10-09-2012, 07:17 PM
Worlds Foremost Authority
Location: Upper East Side Manhattan - Lime Rock CT
Join Date: Jul 2007
Mein Auto: 2015 M4 Convertible
I have yet to drive an F30 but suspect that it is evolutionary rather than a "Quantum Leap". From all reviews it is a very good car and I suspect that it will sell very well and the vast majority of the people who purchase it will be satisfied customers.
Originally Posted by Michael Schott
There's not much difference between a 2011 E90 and a 2007 E90. The LCI in 2009 was cosmetic and in 2011 it seems the suspension was fixed to be less abrupt. I wouldn't expect major tangible changes to the F30 over the years except hopefully a software change to recalibrate the EPS.
Remember you are coming to a BMW 3 series enthusiasts site and complaining about the steering on the E90 which has been nearly universally praised as the best available next to Porsche and probably the Miata. I find the E90 steering to be superb and once you get used to the heavier than normal tuning it's absolutely wonderful for a car that is truly a great sport sedan.
I'm sure the F30 is more refined and "grown up" but that's exactly what bothers enthusiasts and is the reason that Car and Driver is sure the E90 would beat it in a comparison test. Yet it still beats all comers which makes it a great all around car.
A few more comments. While I do find the E90 interior to be spartan, it's still well designed and the materials are first class. I don't mind the regular steering wheel in my non-Sport 328 but of course would prefer the sport wheel. As far as quietness goes, I've never once thought the car to be loud and it's great on a long trip. The best upgrade from the E90 is the wonderful ZF 8 speed AT. My car by the way has a MT which is much nicer than the BMW tuned GM tranny.
I just read a 328 comparo against the Cadillac ATS in the new Road and Track. R&T gave the victory to the 328 while stating that the ATS outperformed it on the skidpad and slalom. (I will interject here and say that I think that it is rather remarkable how close Cadillac has come in its first attempt against a car that has been being developed for close to 50 years.)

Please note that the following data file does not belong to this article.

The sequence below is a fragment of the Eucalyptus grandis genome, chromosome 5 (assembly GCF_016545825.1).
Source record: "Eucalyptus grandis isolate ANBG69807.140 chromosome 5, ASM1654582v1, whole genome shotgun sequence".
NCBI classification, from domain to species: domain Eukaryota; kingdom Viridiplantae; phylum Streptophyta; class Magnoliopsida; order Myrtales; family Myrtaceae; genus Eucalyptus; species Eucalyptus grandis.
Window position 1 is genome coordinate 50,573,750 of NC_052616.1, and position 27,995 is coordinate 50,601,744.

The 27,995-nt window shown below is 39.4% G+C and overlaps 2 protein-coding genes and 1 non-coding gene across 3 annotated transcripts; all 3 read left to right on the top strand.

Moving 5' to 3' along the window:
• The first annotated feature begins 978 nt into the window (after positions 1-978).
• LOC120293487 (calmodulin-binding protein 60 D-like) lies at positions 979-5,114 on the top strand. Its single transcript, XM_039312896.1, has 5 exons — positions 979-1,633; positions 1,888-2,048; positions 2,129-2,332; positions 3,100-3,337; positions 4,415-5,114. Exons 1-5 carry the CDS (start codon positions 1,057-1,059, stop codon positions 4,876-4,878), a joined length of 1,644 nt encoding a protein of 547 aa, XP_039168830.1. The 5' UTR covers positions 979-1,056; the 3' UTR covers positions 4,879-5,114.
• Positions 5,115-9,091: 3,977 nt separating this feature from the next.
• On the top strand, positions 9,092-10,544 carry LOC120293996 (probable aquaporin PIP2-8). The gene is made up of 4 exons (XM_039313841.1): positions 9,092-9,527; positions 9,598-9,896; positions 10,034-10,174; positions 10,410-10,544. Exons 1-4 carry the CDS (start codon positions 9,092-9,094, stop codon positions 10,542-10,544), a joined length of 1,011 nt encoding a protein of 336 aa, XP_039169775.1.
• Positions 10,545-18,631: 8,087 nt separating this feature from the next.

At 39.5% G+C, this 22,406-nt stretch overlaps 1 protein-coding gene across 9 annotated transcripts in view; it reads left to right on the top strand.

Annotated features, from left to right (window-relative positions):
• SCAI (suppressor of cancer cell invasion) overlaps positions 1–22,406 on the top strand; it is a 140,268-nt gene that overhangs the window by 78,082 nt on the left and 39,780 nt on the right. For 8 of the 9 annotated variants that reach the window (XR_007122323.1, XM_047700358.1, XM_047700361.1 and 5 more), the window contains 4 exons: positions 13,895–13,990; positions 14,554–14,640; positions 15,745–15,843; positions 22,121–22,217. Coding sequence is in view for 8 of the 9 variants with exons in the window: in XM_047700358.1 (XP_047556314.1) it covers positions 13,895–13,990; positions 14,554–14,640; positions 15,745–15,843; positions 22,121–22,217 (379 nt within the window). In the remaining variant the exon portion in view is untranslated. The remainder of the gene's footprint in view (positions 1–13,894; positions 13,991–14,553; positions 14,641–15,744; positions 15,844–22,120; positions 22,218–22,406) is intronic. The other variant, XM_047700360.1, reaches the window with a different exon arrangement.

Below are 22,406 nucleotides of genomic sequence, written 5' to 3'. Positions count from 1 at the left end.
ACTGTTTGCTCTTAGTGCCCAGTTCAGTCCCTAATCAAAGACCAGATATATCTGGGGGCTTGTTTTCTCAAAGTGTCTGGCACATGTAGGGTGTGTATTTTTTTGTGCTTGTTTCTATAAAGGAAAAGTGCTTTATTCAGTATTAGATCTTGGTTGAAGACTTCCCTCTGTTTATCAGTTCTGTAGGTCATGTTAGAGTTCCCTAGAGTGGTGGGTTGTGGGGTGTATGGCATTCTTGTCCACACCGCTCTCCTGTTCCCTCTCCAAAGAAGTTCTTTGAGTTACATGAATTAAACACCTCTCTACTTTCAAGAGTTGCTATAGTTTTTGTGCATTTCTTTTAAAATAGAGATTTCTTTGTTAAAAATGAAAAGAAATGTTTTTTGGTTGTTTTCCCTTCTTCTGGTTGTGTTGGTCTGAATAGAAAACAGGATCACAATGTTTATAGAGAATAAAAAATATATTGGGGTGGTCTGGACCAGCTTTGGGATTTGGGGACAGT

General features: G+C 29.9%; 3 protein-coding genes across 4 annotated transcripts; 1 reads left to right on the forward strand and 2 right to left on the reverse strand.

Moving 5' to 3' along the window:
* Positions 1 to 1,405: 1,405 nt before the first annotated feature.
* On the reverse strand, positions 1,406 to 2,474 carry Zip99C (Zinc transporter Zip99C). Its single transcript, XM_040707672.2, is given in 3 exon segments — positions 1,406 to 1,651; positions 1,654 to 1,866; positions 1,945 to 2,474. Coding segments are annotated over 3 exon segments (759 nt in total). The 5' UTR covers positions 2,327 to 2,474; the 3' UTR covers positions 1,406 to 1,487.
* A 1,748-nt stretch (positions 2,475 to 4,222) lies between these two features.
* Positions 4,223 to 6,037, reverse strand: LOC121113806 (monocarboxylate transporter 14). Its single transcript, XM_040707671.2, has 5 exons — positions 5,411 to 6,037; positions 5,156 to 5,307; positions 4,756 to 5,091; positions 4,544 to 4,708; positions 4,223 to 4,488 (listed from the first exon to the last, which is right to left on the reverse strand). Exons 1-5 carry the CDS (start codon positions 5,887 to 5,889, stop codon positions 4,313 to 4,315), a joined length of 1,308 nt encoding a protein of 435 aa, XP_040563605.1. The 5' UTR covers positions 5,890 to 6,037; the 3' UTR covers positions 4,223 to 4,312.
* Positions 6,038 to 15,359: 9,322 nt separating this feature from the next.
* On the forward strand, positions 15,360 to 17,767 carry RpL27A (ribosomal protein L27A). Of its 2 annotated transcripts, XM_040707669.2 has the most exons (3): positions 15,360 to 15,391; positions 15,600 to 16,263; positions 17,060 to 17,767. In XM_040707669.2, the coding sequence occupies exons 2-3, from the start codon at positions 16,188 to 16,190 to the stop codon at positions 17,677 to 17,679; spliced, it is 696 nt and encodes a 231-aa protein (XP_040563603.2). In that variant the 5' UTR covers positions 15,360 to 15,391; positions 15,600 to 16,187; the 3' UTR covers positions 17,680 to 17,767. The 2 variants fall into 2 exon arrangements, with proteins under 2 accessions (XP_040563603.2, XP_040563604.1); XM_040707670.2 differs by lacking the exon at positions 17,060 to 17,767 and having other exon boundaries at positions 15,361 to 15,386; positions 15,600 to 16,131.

I think what R&D says about the 3 Series sums up the way I feel about cars, or in particular road cars. At the limits the Cadillac outperformed the BMW. But how often do we drive at the limits? I am sure there are some reading this who will say they drive at the limits (and perhaps a few have, but for the vast majority making that claim a few laps around a track as a passenger with a professional race driver at the wheel will knock that notion out of their heads pretty quickly).
I do not purchase cars to "Race Soccer Moms in School Zones" or to drive like a maniac on twisty roads (sorry BJ). I want a car that gives me the "feel" and enjoyment that I want along with giving me comfort while performing the task that I use a car for, which is getting from one place to another. If I want to play race car driver I have an outlet for that.
You do not have to be at the limits to appreciate a well balanced good handling car. Most modern cars (yes even the Accords and Camrys we are so fond of dumping on here) are very capable of being driven well above the speed limit.
So most of the time we are either driving at the speed limit or a bit above it. What separates the good from the bad in that scenario is the way the car feels while we are doing that. A 328i with standard suspension does not feel the same as a 335i with sport suspension even when they are both being driven at conservative speeds. Both good cars, each with its own advantages but they feel different. A more extreme example would be a Camry, which while perfectly capable of safely cruising at a steady 75 miles per hour on an interstate, does not feel the same as a BMW 750. Both will safely get you where you are going in comfort but the experience is not the same.
My 335i, in its stock form was supposedly a luxury sport coupe (or convertible in my case). As it turned out without some work it left something to be desired in both categories. It was way to harsh to qualify as a luxury car and too skittish over bumps to be a particularly good sports car. If the F30 gave up a bit of the "engaging" feel of the E9x to eliminate the harshness, then I think that a lot of people would be happy with that.
I personally want the best of both worlds, and I know from experience that I can have it. BMW did not give it to me on the E93 and if they cannot give it to me on the F30 I will be looking elsewhere. I was able to get the 335i where I wanted it, but frankly I want the car that replaces it to be the way I want it the day I take it home, not after two years of torture, research and experimenation.
To be continued after I test drive an F30 . . . . . and before I decide to purchase one it is going to be an EXTENSIVE test drive like the one I had with the 750 not like the 15 minute test drive I had in a 335i.
Drivers Club at Lime Rock
The Glen Club (Watkins Glen International)
International Motor Racing Research Center
Cayman Club Nor'Easters
Madison Ave. Sports Car Driving and Chowder Society (Only a Vice President)
Sports Car Club of America
Polish Racing Drivers of America (PRDA)
American Mural Project
Simeone Foundation Automotive Museum
Mount Washington Observatory
Society of Automotive Historians
Last edited by captainaudio; 10-09-2012 at 07:39 PM.